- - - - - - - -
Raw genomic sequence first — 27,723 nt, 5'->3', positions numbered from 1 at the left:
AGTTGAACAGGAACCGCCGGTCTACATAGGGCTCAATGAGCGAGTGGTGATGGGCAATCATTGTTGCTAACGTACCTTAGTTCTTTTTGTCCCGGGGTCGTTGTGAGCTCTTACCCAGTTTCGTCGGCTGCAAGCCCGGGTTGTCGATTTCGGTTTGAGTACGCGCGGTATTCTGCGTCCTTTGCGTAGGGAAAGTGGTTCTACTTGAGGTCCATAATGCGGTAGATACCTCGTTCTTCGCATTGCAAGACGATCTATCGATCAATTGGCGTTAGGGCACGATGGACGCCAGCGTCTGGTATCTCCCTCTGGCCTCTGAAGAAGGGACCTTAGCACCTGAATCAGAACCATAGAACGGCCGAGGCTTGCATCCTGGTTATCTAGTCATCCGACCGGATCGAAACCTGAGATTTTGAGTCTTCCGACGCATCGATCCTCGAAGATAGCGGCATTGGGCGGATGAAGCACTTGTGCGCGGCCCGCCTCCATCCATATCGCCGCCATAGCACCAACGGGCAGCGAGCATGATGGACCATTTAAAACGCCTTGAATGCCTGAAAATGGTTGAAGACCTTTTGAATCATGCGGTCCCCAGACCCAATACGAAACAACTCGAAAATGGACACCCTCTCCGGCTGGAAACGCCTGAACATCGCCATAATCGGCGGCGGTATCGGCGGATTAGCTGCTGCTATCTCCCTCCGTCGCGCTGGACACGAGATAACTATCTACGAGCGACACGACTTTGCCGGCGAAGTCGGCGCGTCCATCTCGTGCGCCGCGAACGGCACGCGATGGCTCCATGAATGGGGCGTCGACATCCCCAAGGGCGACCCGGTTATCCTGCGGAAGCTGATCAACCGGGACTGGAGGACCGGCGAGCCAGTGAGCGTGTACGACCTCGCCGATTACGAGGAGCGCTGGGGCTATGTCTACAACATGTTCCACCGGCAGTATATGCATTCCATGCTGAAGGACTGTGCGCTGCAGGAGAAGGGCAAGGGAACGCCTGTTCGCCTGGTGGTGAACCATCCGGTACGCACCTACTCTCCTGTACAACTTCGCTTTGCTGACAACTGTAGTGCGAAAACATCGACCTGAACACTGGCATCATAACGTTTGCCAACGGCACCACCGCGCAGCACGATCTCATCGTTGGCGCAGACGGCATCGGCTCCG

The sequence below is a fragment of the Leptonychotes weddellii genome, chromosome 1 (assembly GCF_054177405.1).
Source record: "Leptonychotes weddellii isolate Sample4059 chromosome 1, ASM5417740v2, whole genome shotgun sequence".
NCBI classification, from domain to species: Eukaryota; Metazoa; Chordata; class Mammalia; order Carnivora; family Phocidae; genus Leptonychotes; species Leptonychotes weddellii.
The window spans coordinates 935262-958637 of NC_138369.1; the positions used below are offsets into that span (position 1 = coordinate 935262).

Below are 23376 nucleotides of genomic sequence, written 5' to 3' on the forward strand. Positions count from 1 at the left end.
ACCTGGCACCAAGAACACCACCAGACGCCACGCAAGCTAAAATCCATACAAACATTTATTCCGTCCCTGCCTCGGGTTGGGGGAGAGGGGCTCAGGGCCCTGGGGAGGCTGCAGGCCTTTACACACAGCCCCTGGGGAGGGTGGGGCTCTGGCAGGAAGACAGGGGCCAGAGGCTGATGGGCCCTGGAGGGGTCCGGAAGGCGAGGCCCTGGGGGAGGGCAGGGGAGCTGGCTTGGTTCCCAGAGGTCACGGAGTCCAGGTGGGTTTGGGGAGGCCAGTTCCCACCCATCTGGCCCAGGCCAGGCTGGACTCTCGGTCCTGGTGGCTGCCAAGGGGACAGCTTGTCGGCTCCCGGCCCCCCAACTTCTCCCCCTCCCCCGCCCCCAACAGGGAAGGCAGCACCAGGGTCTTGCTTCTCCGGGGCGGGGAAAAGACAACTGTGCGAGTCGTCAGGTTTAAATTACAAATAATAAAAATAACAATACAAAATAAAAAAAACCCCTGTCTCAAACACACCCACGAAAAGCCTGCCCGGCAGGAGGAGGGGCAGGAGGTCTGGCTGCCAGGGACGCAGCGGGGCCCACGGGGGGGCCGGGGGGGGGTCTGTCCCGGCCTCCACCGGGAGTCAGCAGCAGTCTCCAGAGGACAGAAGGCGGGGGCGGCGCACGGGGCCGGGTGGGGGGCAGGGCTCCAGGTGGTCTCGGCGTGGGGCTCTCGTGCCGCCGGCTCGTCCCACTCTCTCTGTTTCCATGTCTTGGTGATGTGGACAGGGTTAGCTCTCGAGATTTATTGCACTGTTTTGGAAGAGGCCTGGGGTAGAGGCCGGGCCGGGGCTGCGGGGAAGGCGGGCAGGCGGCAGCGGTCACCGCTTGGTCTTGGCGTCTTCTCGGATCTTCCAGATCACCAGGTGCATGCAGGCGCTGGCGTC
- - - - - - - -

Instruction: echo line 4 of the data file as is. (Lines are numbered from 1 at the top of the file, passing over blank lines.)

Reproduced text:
Source record: "Leptonychotes weddellii isolate Sample4059 chromosome 1, ASM5417740v2, whole genome shotgun sequence".